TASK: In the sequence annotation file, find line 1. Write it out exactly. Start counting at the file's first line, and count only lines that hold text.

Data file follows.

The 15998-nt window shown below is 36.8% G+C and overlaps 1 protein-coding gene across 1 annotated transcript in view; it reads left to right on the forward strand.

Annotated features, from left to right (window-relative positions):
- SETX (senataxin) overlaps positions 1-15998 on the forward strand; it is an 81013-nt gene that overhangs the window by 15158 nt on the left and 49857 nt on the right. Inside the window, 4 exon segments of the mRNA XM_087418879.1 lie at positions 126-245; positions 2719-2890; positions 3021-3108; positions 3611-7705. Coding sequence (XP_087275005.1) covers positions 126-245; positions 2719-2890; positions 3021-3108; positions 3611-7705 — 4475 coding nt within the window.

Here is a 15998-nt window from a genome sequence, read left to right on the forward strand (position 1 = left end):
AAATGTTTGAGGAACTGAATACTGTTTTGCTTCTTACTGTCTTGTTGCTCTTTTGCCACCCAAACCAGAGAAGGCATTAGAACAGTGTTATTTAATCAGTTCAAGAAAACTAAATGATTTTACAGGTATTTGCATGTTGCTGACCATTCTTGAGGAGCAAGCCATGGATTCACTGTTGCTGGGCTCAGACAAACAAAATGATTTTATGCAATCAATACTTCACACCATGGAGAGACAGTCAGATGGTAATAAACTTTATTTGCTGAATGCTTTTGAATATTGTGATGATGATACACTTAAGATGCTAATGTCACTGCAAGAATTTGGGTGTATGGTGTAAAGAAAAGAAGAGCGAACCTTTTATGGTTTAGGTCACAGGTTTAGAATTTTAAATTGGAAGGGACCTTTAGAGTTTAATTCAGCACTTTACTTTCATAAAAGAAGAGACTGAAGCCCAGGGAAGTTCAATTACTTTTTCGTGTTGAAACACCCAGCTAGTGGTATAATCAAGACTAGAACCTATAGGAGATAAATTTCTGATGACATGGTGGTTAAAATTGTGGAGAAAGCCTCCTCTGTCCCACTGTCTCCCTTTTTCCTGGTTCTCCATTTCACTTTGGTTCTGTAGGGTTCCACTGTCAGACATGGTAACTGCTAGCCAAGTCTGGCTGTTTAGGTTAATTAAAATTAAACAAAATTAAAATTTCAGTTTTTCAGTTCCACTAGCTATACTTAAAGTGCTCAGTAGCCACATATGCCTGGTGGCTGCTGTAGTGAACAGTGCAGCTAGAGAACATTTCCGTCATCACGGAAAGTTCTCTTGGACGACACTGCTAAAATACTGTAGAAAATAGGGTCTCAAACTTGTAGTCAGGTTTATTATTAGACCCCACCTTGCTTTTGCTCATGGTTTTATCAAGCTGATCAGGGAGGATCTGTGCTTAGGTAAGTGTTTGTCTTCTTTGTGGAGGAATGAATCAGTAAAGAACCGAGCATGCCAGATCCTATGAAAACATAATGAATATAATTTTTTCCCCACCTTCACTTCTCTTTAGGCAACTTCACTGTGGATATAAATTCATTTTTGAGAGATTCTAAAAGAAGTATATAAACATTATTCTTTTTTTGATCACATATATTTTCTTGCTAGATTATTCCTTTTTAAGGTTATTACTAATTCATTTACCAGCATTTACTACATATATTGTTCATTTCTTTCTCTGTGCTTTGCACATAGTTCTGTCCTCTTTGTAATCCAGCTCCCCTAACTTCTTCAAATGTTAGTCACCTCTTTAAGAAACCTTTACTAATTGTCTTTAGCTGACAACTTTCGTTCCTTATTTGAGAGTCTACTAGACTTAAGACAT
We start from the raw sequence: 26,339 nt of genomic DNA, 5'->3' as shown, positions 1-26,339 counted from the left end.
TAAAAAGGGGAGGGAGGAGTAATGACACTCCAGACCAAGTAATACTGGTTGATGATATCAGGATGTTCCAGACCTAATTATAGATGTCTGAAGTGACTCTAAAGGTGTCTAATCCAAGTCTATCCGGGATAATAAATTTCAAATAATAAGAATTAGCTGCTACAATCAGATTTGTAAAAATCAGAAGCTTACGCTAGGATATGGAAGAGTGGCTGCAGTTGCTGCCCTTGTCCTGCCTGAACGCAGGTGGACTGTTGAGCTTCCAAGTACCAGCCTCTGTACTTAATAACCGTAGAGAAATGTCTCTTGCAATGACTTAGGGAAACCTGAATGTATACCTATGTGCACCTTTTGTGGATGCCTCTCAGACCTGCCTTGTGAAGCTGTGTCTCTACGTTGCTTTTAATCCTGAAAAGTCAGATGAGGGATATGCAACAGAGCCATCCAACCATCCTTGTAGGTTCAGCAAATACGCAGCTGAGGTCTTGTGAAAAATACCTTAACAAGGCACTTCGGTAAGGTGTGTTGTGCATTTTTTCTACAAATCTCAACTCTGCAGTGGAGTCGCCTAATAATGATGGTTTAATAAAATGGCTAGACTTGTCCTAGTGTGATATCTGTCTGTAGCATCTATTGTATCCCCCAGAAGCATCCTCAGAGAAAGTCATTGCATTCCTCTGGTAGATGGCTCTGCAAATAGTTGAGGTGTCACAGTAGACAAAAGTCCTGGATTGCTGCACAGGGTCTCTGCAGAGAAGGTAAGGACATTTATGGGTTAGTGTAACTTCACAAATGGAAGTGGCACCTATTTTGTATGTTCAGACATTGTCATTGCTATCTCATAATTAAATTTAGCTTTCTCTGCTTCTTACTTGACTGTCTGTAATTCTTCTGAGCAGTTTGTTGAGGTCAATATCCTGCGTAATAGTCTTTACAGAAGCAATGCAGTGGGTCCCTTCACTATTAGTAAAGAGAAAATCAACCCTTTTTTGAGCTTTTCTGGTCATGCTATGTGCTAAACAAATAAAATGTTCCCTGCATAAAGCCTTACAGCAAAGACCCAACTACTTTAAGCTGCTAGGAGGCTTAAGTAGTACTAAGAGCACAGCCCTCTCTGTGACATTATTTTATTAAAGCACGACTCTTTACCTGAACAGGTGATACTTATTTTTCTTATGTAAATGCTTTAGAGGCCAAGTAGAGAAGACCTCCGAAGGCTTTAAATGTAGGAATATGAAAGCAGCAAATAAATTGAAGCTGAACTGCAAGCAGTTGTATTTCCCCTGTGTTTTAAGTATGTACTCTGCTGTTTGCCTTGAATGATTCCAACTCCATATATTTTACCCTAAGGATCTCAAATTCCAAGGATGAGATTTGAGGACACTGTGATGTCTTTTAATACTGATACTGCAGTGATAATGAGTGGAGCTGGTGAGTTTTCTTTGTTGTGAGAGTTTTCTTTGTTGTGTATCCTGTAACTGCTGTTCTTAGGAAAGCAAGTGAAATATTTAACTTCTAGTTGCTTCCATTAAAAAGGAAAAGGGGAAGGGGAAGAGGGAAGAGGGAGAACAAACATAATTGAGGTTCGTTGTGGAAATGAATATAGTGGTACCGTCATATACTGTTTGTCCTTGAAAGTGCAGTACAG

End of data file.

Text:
The 15998-nt window shown below is 36.8% G+C and overlaps 1 protein-coding gene across 1 annotated transcript in view; it reads left to right on the forward strand.